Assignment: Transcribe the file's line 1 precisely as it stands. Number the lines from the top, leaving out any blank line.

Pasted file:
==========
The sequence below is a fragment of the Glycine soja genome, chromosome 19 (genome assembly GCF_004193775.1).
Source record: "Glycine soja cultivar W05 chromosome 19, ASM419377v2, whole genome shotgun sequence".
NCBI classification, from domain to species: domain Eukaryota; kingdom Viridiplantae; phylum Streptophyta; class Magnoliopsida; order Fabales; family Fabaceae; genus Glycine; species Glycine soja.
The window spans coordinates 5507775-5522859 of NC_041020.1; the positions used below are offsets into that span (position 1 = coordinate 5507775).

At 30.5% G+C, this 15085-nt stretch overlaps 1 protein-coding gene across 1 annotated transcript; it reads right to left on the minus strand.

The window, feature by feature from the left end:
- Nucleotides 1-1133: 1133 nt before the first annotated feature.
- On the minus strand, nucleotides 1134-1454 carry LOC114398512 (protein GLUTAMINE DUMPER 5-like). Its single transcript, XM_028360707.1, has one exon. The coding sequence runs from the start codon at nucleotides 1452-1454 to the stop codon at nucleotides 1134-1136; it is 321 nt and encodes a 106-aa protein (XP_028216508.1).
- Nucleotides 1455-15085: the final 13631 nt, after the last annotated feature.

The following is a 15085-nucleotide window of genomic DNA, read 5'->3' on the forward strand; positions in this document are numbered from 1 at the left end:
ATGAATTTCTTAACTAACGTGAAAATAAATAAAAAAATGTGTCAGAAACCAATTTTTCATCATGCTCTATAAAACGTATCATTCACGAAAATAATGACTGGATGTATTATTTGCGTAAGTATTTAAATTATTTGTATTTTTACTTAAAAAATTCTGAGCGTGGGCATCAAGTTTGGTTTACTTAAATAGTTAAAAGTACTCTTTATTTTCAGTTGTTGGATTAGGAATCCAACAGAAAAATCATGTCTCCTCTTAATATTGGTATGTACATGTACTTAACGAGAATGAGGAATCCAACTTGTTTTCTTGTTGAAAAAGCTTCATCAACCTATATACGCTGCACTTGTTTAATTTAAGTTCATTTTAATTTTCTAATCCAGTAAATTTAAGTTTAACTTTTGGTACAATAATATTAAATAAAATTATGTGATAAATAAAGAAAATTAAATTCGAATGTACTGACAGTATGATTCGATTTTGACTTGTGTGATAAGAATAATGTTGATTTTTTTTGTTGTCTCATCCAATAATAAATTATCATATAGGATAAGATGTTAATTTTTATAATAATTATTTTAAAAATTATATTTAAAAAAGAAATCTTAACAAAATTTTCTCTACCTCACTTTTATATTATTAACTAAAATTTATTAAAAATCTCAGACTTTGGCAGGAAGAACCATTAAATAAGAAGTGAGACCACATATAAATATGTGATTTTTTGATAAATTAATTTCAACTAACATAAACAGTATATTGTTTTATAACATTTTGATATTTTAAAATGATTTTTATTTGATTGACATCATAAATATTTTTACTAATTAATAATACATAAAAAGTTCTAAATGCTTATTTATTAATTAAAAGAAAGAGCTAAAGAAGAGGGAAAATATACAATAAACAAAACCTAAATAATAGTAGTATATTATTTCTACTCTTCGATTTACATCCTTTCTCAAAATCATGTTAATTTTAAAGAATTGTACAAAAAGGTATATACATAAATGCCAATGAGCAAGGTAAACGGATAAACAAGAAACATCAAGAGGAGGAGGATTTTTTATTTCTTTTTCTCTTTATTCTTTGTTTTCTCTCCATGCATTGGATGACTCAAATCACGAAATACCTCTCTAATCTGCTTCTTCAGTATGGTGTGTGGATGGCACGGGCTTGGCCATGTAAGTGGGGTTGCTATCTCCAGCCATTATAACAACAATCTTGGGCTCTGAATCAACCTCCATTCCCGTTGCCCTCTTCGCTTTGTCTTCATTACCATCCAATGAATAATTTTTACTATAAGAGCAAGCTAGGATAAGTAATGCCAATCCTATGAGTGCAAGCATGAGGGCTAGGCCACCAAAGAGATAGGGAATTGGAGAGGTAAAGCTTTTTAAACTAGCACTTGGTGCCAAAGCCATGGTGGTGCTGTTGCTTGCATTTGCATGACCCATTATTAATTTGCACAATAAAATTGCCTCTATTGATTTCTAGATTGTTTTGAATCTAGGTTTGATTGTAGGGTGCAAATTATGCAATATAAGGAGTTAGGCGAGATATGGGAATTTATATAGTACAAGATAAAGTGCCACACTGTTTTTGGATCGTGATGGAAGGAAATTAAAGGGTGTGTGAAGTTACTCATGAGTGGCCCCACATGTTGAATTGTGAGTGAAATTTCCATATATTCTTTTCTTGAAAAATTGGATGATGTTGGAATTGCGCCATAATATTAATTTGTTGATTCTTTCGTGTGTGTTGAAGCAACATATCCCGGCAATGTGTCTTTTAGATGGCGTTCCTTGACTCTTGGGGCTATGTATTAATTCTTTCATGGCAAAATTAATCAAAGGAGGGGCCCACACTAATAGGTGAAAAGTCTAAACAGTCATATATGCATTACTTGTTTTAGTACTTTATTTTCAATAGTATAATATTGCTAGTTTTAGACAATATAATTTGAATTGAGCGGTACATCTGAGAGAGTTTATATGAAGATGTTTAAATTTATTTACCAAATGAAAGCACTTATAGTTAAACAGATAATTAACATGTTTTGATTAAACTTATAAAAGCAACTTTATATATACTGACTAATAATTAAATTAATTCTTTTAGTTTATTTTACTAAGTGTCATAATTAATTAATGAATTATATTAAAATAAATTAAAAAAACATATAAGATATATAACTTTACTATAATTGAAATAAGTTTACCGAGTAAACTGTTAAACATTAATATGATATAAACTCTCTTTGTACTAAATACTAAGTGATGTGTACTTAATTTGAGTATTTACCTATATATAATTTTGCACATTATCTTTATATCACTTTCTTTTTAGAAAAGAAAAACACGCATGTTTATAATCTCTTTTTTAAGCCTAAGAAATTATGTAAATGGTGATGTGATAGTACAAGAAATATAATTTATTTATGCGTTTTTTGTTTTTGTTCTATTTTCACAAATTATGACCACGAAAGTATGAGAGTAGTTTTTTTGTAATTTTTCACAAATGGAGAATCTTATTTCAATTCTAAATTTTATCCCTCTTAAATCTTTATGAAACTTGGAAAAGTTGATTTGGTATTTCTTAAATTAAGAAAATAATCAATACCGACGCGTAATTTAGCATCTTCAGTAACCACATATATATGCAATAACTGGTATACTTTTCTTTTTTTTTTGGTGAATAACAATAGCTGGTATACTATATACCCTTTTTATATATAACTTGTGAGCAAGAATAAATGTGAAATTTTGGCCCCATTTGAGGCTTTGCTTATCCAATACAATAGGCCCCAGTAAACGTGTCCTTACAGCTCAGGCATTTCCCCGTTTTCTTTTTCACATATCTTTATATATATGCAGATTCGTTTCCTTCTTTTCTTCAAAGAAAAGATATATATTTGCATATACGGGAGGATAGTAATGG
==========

The sequence below is a fragment of the Glycine soja genome, chromosome 19 (genome assembly GCF_004193775.1).